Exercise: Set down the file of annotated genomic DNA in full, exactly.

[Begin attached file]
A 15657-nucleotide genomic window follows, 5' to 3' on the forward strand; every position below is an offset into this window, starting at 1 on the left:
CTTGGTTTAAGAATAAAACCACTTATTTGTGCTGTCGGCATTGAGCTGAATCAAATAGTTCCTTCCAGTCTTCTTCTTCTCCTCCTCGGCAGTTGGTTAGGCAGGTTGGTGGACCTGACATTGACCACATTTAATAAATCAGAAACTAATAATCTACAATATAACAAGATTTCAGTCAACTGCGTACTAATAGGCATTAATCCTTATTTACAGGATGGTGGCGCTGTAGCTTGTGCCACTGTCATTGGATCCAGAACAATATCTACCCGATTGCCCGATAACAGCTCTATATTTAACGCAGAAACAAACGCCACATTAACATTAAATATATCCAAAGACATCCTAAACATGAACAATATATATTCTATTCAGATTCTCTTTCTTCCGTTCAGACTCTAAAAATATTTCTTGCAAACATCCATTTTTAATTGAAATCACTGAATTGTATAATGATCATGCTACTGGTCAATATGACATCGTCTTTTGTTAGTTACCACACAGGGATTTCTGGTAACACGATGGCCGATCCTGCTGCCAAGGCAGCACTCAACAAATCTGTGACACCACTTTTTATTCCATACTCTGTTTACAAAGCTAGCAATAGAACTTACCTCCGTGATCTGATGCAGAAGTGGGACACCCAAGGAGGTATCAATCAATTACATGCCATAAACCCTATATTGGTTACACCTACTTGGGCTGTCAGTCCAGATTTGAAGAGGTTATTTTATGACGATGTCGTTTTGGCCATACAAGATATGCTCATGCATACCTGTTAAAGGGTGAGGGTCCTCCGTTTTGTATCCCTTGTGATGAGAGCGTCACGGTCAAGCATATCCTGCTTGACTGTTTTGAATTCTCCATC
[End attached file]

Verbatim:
A 15657-nucleotide genomic window follows, 5' to 3' on the forward strand; every position below is an offset into this window, starting at 1 on the left:
CTTGGTTTAAGAATAAAACCACTTATTTGTGCTGTCGGCATTGAGCTGAATCAAATAGTTCCTTCCAGTCTTCTTCTTCTCCTCCTCGGCAGTTGGTTAGGCAGGTTGGTGGACCTGACATTGACCACATTTAATAAATCAGAAACTAATAATCTACAATATAACAAGATTTCAGTCAACTGCGTACTAATAGGCATTAATCCTTATTTACAGGATGGTGGCGCTGTAGCTTGTGCCACTGTCATTGGATCCAGAACAATATCTACCCGATTGCCCGATAACAGCTCTATATTTAACGCAGAAACAAACGCCACATTAACATTAAATATATCCAAAGACATCCTAAACATGAACAATATATATTCTATTCAGATTCTCTTTCTTCCGTTCAGACTCTAAAAATATTTCTTGCAAACATCCATTTTTAATTGAAATCACTGAATTGTATAATGATCATGCTACTGGTCAATATGACATCGTCTTTTGTTAGTTACCACACAGGGATTTCTGGTAACACGATGGCCGATCCTGCTGCCAAGGCAGCACTCAACAAATCTGTGACACCACTTTTTATTCCATACTCTGTTTACAAAGCTAGCAATAGAACTTACCTCCGTGATCTGATGCAGAAGTGGGACACCCAAGGAGGTATCAATCAATTACATGCCATAAACCCTATATTGGTTACACCTACTTGGGCTGTCAGTCCAGATTTGAAGAGGTTATTTTATGACGATGTCGTTTTGGCCATACAAGATATGCTCATGCATACCTGTTAAAGGGTGAGGGTCCTCCGTTTTGTATCCCTTGTGATGAGAGCGTCACGGTCAAGCATATCCTGCTTGACTGTTTTGAATTCTCCATC